Business

Manufacture Yourself or Outsource: Which is Best For Your Business?

Written by Chloe Harwood

If your business sells physical items, chances are you could save a whole lot of money in the long run by manufacturing them yourself. However not every business is in a position to do this, and if you’re smaller or a newer company, you’re probably outsourcing right now and having your products made by a third party. If you’re planning on setting up a plant and going ahead yourself, here are a few things to bear in mind.

How Much Money Do You Have to Spend Upfront?

One of the biggest considerations when it comes to setting up your own manufacturing plant is the cost. Unfortunately, there’s more to consider than just about the equipment and machinery. The premises can be a significant cost, especially as manufacturing plants tend to need to be somewhat large. You will need to think about the costs that come with hiring staff- advertising, recruiting, interviewing and training. Then there’s transportation, maintenance and repairs, even the oil to fuel your forklifts, vehicles and other machines. You can get gas oil drums delivered for this which works out cheaper since the duty is less on fuel for non-road driven vehicles. But it’s still a cost to bear in mind. Work out exactly how much you will need to spend to get your manufacturing plant started to see if it’s doable. For some small businesses, it just won’t be viable right now but perhaps could be something to aim for later on. If it is a cost you could cover, you could save yourself a lot of money long term over paying a company each month to make your products for you.

What Kind of Products Do You Manufacture?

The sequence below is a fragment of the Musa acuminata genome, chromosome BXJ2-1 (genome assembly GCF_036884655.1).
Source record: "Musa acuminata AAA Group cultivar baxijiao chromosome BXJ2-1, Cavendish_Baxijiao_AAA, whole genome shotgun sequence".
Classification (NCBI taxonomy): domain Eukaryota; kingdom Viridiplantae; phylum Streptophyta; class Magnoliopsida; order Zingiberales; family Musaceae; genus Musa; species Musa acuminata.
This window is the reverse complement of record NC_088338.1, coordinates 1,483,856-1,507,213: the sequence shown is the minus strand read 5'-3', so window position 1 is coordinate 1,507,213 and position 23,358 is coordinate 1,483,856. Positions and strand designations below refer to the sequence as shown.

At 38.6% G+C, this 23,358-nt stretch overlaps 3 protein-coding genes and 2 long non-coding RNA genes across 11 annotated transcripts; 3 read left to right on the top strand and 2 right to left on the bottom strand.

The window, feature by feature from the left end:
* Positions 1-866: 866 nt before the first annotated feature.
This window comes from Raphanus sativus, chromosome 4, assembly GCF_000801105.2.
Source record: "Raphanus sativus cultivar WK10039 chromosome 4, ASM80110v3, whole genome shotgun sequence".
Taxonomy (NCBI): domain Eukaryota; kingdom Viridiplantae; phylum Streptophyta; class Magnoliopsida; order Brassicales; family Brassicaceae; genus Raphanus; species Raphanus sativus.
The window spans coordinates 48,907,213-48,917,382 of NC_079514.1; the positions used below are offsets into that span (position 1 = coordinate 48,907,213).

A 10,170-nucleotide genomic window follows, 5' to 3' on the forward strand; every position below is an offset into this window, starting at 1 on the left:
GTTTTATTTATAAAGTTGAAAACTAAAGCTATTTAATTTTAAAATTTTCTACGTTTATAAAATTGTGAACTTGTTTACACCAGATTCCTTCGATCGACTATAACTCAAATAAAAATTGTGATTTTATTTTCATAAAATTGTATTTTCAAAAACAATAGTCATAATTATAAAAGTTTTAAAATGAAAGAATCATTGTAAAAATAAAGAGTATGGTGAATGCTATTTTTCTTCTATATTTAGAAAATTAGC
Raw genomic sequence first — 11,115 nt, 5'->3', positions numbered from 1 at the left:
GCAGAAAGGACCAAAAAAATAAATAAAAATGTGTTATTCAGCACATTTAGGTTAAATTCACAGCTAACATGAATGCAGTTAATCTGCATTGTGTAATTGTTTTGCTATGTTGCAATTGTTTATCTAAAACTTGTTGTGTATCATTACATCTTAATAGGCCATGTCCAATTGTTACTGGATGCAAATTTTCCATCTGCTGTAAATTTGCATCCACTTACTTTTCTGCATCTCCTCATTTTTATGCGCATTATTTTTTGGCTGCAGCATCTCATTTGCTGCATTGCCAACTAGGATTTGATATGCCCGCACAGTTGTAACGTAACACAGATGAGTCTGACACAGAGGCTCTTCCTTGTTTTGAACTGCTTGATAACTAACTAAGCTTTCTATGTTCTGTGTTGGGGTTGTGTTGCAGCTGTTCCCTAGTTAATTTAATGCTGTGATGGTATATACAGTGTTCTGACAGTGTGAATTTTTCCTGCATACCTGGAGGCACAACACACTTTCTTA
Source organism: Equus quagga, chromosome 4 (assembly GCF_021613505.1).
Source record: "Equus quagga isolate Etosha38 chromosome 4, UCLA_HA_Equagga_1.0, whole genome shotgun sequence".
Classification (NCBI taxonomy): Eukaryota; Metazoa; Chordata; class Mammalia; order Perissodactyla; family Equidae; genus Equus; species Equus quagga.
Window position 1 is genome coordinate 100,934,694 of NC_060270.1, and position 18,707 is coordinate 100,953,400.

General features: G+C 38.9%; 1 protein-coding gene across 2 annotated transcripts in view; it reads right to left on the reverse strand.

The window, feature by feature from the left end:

Whether it’s worth setting up a manufacturing plant for your business largely depends on what it is you make. For example, if you need high-end machines, computers and other very expensive technology in order to create your products, then it might be cheaper and more practical to just outsource permanently. However, for other businesses, it’s more practical, for example, if you make clothes to sell you’ll need machinery and skilled sewers, but it’s a cost you could possibly cover. Even things like injection moulding machines for plastic products aren’t too expensive,

Have You Thought About Health and Safety?

When you’re running a manufacturing plant, there are lots of particular risks that you don’t get in many other workplaces that you will need to bear in mind. When your workers will be operating heavy machines, driving vehicles, using powerful equipment like drills and saws along with chemicals, heat and more there’s more chance of an accident occurring. Along with the risks you’d get in any workplace such as slips, trips and falls it can add up to a lot of possible issues. You need to follow health and safety laws closely, if not and someone is hurt you could end up with a costly lawsuit on your hands.

Would you ever consider setting up a manufacturing plant for your business, or would you prefer to leave it outsourced?

About the author

Chloe Harwood

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